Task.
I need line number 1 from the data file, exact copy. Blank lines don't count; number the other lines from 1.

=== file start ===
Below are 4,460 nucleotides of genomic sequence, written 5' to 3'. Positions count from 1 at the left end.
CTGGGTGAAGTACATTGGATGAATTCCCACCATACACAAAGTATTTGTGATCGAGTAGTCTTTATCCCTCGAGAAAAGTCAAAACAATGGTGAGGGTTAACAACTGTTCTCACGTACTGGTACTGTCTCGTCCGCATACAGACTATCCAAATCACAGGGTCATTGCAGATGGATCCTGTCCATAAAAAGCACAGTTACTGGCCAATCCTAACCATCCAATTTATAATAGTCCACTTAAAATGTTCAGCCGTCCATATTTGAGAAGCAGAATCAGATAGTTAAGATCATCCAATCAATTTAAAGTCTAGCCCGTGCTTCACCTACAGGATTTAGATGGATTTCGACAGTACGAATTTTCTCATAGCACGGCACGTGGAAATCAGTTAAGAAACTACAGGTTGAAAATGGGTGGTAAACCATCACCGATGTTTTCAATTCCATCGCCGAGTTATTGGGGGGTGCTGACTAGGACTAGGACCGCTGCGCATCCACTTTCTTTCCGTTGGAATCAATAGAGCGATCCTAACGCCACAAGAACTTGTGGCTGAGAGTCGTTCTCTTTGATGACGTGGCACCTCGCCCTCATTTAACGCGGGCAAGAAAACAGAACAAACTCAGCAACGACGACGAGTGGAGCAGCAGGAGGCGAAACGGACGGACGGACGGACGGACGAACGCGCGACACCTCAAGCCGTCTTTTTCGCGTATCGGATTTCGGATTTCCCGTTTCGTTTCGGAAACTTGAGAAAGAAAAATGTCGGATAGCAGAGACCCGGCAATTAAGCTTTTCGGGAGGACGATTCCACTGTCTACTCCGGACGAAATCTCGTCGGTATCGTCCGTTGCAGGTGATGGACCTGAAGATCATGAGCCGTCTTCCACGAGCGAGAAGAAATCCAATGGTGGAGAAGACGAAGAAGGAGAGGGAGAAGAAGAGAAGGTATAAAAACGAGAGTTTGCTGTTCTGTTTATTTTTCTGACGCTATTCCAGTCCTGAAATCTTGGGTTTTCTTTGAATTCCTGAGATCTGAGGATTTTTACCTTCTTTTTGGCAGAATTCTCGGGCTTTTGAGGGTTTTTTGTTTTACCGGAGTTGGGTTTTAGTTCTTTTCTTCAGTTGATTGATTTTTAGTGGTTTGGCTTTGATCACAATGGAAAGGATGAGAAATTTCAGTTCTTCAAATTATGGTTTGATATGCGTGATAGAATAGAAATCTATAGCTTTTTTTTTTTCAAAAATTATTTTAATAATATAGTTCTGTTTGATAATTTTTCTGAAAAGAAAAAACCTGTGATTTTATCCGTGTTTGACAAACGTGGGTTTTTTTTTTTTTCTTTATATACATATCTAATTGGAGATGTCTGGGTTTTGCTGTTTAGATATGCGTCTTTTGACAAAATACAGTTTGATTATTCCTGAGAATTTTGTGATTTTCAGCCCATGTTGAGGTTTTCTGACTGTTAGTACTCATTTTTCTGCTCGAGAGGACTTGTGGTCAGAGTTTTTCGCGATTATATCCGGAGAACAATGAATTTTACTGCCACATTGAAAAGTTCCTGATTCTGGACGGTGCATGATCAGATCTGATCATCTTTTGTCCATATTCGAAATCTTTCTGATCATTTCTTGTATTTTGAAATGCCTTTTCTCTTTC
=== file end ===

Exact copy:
Below are 4,460 nucleotides of genomic sequence, written 5' to 3'. Positions count from 1 at the left end.